“Munyeodo,” which can be translated as “Portrait of a Shaman” or “The Shaman Painting,” is a short story by Kim Tong-ni that depicts the clash between traditional Korean shamanism and Western Christianity in premodern Korea. In the story, Kim superbly portrays the waning of traditional Korean culture in the face of the overwhelming influence of Western culture in early 20th century Korea. Kim’s story ends tragically, as the shaman mother kills her Christian son accidentally during their struggle over the Bible she is trying to burn. Right after this heart-rending incident, she walks into the river while performing a shamanic ritual.
Today we are living in a completely different era, where globalism and multiculturalism constitute the dominant worldview. Hybridity and the fusion of different cultures are ubiquitous. The world has now become a global village where boundaries are collapsing and we share the same ideas and products. Moreover, thanks to our smartphones, we communicate with the world freely and spontaneously in English, which has become a global language.
Embarrassingly, however, many people in today’s South Korea still cling to a strain of ultranationalism that was valid only in the late 19th or early 20th century as a then-necessary protection against foreign imperialism. The problem with extreme nationalism is that it can very easily degenerate into fascism, xenophobia and tyranny. Nationalism implies that the idea of a nation takes precedence over its people, so it allows the government to limit and manipulate people’s freedom. Nationalism also makes people narrow-minded, biased and parochial, as it perceives other nations as potential enemies.
Nevertheless, quite a few Koreans seem to take pride in being nationalists. For example, I know someone who is a devout ultranationalist. He denounces everything foreign and takes pride in anything that is Korean. He laments that the Western mind has seriously contaminated the Korean mind, and yet we do not try to eradicate the remnants of Western imperialism that pervade every aspect of our lives.
The irony is that he preaches anti-Western ultranationalism while wearing Western suits, shoes and hairstyles. He enjoys Western cuisine as well. Moreover, he has studied in the US and received a Ph.D. degree from an American university, which has enabled him to become a professor at a prestigious university in Korea. The irony reaches its height in the fact that he is a devoted Catholic and has a biblical name that he took upon his baptism. That means his education and religion are Western, and thus he is the one who is “seriously contaminated” by Western culture. The word “catholic,” which has its roots in Latin and Greek, means “universal.” Besides, if he calls himself by the name of a Catholic saint, he is already a universal man. Nevertheless, he does not seem to notice the contradictions.
In Korea, you can find many anti-foreign ultranationalists like him who are Christians or Marxists. The paradox is that both Christianity and Marxism are from the West. So are socialism and communism. Even Korean culture is not free from the influence of Chinese and Japanese culture. That is why there is no place for ultranationalism anymore -- because no country can survive alone these days.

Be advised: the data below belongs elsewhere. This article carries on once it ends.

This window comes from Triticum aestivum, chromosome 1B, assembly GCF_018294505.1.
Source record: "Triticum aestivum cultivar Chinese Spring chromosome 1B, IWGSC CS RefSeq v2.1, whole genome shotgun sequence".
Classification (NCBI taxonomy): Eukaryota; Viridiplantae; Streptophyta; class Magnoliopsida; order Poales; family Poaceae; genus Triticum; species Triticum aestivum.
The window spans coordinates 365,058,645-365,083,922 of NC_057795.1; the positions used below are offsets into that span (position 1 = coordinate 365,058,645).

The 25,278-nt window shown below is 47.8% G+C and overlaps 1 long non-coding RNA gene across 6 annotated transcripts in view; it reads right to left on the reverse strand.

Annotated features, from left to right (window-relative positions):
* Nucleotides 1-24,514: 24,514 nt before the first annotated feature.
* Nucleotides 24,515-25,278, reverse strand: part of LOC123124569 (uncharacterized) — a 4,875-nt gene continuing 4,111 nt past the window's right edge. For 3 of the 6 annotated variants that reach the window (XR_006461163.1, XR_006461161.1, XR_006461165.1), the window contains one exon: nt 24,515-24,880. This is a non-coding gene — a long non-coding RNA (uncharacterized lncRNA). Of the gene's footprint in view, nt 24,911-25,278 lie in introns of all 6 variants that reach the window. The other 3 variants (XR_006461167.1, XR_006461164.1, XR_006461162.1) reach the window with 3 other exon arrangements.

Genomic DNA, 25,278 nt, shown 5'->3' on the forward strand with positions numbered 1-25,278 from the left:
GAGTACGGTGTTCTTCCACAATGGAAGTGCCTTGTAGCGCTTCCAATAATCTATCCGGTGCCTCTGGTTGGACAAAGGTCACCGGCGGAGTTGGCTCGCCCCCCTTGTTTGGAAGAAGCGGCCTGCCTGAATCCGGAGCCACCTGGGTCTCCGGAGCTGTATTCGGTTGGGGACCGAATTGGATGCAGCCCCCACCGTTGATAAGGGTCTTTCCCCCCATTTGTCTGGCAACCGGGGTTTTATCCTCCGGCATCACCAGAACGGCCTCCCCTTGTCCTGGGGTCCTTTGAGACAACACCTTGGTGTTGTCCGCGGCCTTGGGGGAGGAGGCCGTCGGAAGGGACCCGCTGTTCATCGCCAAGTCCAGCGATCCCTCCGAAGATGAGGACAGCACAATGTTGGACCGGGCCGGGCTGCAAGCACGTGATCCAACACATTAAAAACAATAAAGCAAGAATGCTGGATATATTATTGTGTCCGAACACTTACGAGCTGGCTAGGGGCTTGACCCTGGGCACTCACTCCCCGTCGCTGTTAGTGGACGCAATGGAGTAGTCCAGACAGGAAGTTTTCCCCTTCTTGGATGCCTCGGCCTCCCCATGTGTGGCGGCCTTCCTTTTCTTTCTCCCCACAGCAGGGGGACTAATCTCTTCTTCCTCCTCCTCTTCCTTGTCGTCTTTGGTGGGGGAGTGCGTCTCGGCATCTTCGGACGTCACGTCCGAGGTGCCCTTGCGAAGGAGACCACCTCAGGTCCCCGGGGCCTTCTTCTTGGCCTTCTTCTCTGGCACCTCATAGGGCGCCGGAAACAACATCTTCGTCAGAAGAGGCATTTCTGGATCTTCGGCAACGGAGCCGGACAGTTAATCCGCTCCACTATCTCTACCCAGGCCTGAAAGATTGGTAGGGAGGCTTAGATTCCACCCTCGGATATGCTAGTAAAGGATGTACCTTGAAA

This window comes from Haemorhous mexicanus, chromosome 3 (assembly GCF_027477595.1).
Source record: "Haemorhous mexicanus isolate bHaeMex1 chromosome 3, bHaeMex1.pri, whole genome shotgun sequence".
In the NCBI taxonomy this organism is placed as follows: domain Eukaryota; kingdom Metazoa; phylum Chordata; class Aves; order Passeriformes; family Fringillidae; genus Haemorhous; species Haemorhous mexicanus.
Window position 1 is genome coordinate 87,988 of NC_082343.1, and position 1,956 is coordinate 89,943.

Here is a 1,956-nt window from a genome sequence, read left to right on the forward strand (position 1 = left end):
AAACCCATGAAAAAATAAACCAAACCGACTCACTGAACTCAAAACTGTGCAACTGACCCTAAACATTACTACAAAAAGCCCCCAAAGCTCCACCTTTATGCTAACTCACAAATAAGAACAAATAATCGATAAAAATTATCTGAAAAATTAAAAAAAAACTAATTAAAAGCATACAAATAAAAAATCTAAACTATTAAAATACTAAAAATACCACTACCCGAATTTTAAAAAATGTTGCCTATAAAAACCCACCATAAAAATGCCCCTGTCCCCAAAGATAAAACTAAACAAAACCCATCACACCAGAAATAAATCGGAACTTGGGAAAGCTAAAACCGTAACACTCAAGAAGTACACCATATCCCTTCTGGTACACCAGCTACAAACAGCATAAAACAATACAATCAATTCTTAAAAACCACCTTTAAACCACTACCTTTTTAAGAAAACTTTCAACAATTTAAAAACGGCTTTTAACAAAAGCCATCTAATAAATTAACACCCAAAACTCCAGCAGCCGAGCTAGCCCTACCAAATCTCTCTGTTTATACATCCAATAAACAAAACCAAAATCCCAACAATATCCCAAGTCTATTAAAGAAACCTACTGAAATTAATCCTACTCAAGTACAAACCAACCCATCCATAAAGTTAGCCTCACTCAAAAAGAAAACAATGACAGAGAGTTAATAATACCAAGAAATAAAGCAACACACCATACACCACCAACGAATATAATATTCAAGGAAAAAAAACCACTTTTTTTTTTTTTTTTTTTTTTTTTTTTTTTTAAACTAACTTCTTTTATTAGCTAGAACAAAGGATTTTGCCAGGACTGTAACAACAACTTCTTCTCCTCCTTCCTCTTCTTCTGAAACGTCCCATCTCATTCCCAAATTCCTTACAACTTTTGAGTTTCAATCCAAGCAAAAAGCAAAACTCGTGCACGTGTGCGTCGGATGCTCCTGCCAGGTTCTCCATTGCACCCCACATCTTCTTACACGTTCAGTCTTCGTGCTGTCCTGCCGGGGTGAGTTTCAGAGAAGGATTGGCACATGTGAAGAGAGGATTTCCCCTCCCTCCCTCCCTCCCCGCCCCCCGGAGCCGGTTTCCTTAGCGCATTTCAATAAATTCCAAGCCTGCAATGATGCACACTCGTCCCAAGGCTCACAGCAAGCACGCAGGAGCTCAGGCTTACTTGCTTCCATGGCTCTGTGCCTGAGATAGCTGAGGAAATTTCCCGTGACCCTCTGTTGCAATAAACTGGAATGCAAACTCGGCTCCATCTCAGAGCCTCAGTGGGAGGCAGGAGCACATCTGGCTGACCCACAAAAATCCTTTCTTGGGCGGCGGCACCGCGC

I also have an acquaintance who preaches that Koreans do not need to learn English. He argues that studying English is a sheer waste of time and energy for the Korean people because English is the language of imperialist countries. Of course, one can say that not all Koreans need to speak English, which is true. Nevertheless, it is misleading to assert that no Koreans need to study English.
The amusing thing is that he, too, studied in the US and earned his Ph.D. from an American university. Moreover, he sent his children to America to study. How, then, could he assert that Koreans do not need to learn English? Can he not see the contradictions, or is he simply ignoring them for convenience’ sake? It eludes me. He is a typical “limousine leftist” from Gangnam, or a “latte leftist” who relishes all the privileges of an upper-class person, while discouraging others from enjoying them.
Many Koreans tend to confuse ultranationalism with patriotism. As a result, if you join an anti-Japan or anti-America campaign, you are a patriot. If not, you are a traitor. They also confuse loyalty to the incumbent president with loyalty to the country. Thus, if you are loyal to the president, you are a patriot. If not, you are an unpatriotic outcast. It is no wonder that our president always has so many ardent, dedicated supporters. If you criticize the president, his fanatical supporters will immediately ruin you by launching ruthless cyberattacks. However, as the 26th US president, Theodore Roosevelt, said, “Patriotism means to stand by the country. It does not mean to stand by the president.”
We no longer live in an era of clashes between domestic ghosts and foreign evils. We should overcome ultranationalism and embrace globalism instead.
Kim Seong-kon is a professor emeritus of English at Seoul National University and a visiting scholar at Dartmouth College. -- Ed.